JFF: We had booked that to be filmed prior to A.J.’s passing. The big question was what we were going to do. The producers of the film as well as all of the promoters we worked with that summer were really great. They all told us that if we wanted to pull out of the events we could and that they would totally understand. We asked for a couple weeks away in order to be able to digest what all had happened. We had planned to end the band that year and I had actually talked with A.J. the day before his passing about the discussion I had with Dee related to this being it. During that conversation A.J. mentioned that he was going to need to drop off his current tour with Adrenalin Mob because he was in need of some rehab on his shoulders. He didn’t want me to be alarmed so he was letting me know ahead of time. That ended up being the heart attack. I guess he had actually had a heart attack three days prior also. I didn’t think anything of it as drummers tend to have aches and pains. I wished him well and that was it. That next morning I got the phone call that had passed. Shortly after I got a call asking if I would come out to the Adrenalin Mob show at the Starland Ballroom in New Jersey to do a song dedicated to A.J. I gladly accepted and that’s when Mike Portnoy came up to me and told me had always been a fan of the band and if we needed any help he would be glad to jump on board. I initially thought that after the funeral we would all sit down and that would be the end of things however after talking we decided to honor all of our commitments for 2015 and then wrap things up in 2016.

AL: What can you tell us about the bands remaining shows and, what are your plans once the band is done?

JJF: Our last show will be on Oct. 1st in New Jersey. We will be doing a bunch of well known festivals leading up to that. Due to all of our personal schedules the band can only play 10 or 15 shows a year as we just don’t all have the time. Outside of the band I write for Ink magazine and also write a business column for their online site. I am doing motivational speaking engagements and I am writing a book as well. I also like to do business advice for people. Those things are really my focus these days.

AL: Is there any part of you that will miss being on the road and in the band?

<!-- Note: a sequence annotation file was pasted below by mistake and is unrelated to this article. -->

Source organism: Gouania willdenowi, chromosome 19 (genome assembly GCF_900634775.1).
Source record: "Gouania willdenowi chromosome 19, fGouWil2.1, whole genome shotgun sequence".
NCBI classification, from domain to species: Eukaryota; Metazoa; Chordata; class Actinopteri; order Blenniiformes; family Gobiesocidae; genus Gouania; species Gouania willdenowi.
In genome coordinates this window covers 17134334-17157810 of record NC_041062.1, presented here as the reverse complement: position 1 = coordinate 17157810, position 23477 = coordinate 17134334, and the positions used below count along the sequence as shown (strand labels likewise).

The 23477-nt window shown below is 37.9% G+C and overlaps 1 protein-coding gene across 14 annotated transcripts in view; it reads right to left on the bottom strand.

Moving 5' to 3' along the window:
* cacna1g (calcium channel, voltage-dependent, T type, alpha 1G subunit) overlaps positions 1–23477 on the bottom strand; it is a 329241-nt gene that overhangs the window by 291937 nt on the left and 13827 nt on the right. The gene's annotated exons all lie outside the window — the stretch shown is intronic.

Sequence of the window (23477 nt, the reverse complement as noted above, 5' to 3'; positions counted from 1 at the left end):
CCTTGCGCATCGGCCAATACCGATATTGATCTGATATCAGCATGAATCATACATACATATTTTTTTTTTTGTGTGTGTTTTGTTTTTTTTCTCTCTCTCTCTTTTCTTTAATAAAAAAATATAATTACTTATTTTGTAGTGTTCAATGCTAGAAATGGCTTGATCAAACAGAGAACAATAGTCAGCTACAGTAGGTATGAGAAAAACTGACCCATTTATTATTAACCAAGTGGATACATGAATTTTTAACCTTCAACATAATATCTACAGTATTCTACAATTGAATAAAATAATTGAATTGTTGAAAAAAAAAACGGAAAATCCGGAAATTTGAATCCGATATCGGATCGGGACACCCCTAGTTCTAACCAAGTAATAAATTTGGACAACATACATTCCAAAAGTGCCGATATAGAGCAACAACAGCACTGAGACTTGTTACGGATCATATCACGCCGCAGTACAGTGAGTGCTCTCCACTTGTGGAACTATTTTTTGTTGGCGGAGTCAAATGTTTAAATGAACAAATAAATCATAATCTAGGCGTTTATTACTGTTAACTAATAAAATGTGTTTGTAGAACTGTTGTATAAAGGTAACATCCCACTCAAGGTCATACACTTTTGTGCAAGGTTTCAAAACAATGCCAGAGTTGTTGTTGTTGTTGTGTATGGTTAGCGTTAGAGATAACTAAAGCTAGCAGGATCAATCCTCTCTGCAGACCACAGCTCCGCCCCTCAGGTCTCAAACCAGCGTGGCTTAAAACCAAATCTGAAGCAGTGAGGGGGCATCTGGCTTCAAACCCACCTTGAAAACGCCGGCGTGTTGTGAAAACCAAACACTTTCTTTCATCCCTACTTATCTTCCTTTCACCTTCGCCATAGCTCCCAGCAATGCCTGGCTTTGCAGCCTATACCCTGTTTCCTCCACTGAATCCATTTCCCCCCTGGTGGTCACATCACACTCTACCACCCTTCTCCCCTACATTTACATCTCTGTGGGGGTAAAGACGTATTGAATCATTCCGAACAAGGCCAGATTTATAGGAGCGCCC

JJF: I don’t think I am going to miss any part of being on the road. I have done over 9,000 shows which is like being in the heavy metal version of “Cats” accept because were Jewish it’s spelled Katz. (Laughs) Those shows were all fun and everything and I loved being up there but I’m ready for it to be over.

Twisted Sister’s Dee Snider talks about the Rock and Roll Hall of Fames latest exhibit “Louder Than Words: Rock, Power and Politics”

Dee Snider is the out spoken, wild hair front man of the heavy metal band Twisted Sister. Dee is currently one of the subjects in a recent exhibit at the Rock and Roll Hall of Fame titled “Louder Than Words: Rock, Power and Politics”. The exhibit showcases some of the most important debates of our country through the lens of rock music. Media Mikes had the chance to talk with Dee recently about the exhibit, his thoughts on the country’s current political climate and the Twisted Sisters farewell shows scheduled for this fall.

Adam Lawton: How did you become involved with the current Rock and Roll Hall of Fame exhibit “Louder Than Words”?

Dee Snider: As it turned out my involvement during the 1980’s in Washington was a significant rock and politics moment. They reached out to me to do an interview and afterwards asked if I had any items I could loan them for a display. I ended up donating some of the things I wore the day I testified before congress. After talking with them more I was invited to the opening of the event which evolved into me singing an acoustic version of “Were Not Gonna Take It”. We did that with just piano and vocals and it went real well. This song is so much more important and says so much. It’s a lot more than just a great party song.

AL: Prior to your appearance before congress were politics something you had always been interested in?

DS: I had no interest in politics at that time. I was a young man in rock and roll and you just don’t think about those things. The song was written about my/our oppressors and I was sharing it with our audience who were equally frustrated. Now were older and there are greater concerns. The political climate right now is just awful! The fact that we have probably the most despised person in the history of presidential elections running against the second most despised person. The elections are going to come down to voting for one of those two people. That’s not the way it’s supposed to be so that’s why now more than ever I want “Were Not Gonna Take It” to inspire people. I want people to listen to that song and have it inspire them to try and make a change to get things back to the way our fore fathers intended it to be. People have to vote based on if they like the other guy or girl candidate instead of what issues they stand for. People are viewing this election like a reality television show. We all know reality television is not real but this is! When it comes down to this election we are just boned. I am actually in the process of shooting a new video for “Were Not Gonna Take It” with the guy who shot the original. This time around the video is not going to be funny. It’s going to be a fucking statement! The thing is its too late now but it’s not too late for the future to make something happen.

AL: Initially “Were Not Gonna Take It” was attached to Donald Trump’s campaign. How did that come and about and how did things work when you asked them to stop using it?